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The show starts with a leaky ink pen in the front pocket.

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And ends with brutal knife thrusts that turn into the curves of Purism.

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Then there is the now-famous "How We Give Birth". Wow. With the head turned away from us, the baby, the pain, reality... and facing deliberately the other world of painting, gazing into landscape-as-"Origin of the World", a battle cry for an escape into realism. Is mankind born of pain? Is the lesion itself (sorry, mom) the source of mankind? Is Dana Schutz... Job?

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All that rough stuff, and then a piece like this.

A mash note for David Hockney.

The happy-go-lucky aspect of Purism keeps bobbing up like a reverse image of Ishmael's coffin.

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On the way to Beth Campbell's installation, we hustled over to Peter Freeman Gallery to see the the James Ensor show. I cataloged the small perversions and I wondered how or if Mister's pervsions are similarly positioned.

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Then came the game called: chart the retrograde interval in the artist's life. Somewhere in the middle, he retreated to conventional representation after an early precocious and a later cantankerously felicitous imagery.

Alright. Cool.

Time to jet.

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As the sun set, we found the site of Beth Campbell's public art installation.

Beth simulated an infinity mirror in an empty storefront, suggesting a travel agency from the Twilight Zone peppered with self help maxims and the allure of vacation get aways. The fabrication of the additional storefronts were excellent and yet hand made. After a while, the experience of the work becomes a search for anomalies. The jade palnt has different leaves, the ceiling tiles are not mirrored, the stainless steel of the door casing ripples the way foil does.

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As Beth talked, I flipped open my camera hoping to capture her description of her own work. But two beats into the filming, she took a sidelong glance and demmanded that I stop then and there.

OK. No problem.

But why would an artist not want the dissemination of their thoughts/works?

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After the after-party at a local bar, on our way to rendezvous with Joanne Greenbaum and significant other Bobby in TriBeCa for sushi, Aaron and I stopped by Beth's work to see the neon in full glory.

Walking the streets, a Spring night in New York.

On the way back to the hotel, we rendezvoused with Doug Henders. More beers and then the cigarettes at another cool bar on the street. We talked about his recent trip to Germany, of the scene in K?ln and Berlin, of art fairs in Dubai and where all this was going.

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Two studio visits across the river this day.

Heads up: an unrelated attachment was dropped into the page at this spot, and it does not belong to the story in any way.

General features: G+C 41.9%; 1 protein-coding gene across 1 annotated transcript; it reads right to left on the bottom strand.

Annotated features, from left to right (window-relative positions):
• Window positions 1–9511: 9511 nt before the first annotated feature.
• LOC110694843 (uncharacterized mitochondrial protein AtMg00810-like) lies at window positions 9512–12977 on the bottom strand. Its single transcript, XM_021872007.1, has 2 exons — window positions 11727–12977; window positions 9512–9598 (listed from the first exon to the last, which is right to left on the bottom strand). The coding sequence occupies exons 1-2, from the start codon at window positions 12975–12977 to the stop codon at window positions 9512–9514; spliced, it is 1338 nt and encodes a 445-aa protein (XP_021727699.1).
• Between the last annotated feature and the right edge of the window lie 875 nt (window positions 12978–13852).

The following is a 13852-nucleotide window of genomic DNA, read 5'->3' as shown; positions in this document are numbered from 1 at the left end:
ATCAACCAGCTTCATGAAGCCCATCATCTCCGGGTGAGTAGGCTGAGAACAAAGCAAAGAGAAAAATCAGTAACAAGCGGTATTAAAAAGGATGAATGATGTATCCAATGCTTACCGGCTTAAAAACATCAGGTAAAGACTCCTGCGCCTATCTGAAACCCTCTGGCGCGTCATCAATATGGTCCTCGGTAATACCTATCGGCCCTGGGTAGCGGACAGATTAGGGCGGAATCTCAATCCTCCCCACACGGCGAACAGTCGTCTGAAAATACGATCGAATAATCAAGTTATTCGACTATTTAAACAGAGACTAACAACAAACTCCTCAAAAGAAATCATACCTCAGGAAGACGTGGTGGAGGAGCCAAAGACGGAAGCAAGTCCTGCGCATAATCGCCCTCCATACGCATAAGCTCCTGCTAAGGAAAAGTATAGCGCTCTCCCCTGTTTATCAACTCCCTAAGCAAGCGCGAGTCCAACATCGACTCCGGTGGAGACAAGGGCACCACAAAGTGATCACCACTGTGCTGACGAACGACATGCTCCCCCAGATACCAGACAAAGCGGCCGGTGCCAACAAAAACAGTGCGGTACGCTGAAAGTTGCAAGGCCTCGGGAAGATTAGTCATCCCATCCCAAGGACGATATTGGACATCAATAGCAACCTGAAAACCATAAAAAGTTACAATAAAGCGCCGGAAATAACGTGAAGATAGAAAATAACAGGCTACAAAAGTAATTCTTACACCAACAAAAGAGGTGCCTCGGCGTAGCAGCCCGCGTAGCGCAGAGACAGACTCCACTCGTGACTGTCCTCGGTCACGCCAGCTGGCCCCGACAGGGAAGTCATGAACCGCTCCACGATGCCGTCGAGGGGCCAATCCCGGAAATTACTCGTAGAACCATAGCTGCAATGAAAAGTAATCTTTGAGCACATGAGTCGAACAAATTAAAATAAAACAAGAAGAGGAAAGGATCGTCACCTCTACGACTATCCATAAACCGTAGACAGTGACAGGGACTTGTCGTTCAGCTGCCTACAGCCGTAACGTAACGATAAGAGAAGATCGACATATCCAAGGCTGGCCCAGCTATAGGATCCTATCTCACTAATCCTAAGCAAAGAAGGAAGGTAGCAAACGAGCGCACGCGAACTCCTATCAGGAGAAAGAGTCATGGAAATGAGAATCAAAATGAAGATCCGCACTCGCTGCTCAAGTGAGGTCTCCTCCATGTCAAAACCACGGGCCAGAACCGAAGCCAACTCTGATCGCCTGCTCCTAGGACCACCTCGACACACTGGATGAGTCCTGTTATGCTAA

Gilad Efrat had recently matriculated through Houston's Core Program as Aaron did back in the day. An Israeli who turned away from academia to recommit himself to art studio practice, he moved to Greenpoint (across the river north of Brooklyn, I think) to set up a studio and get all fruitful about it.

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Gilad said he lays paint down in two shades and removes it with rags to render from dark to light. But how did he get such straight edges in this painting?

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The themes that we chatted about sounded familiar. Gilad chooses imagery that is dark, that dwells on devastation and distress. We talked about how such conversations in Europe tend to content exclusive of technique and how it is al reverse here in the states. I asked about what Gilad thought about Mark Tansey and how his (Gilad's) technique intersected/informed the content that I perceived earlier. Is there a critique of humanity here? I asked him what is probably the most irritating question one can ask in the studio: what about that detrius that you are about to throw away, would you consider that art, a parallel project (I love the notations, the dwelling within of his prepratory sketches/gridded fotos)? Gilad was a gentleman as he answered with a generous positve.

Aaron asked about the time to produce each work, and did Gilad ever get the counsel in art school to be able to scale up and employ legions to produce work in size and quantity in order to shock and awe the artworld marketplace. Yes of course, Gilad said and he was wary about his apparent willingness to flout the unwritten mandate to operate a factory in the corporate executive manner. He couldn't imagine passing off the multitude of small creative leaps that occur between the gridded photocopies and the painting. For Aaron and I, the subject had become a worry stone that was passed hand to hand for 72 hours.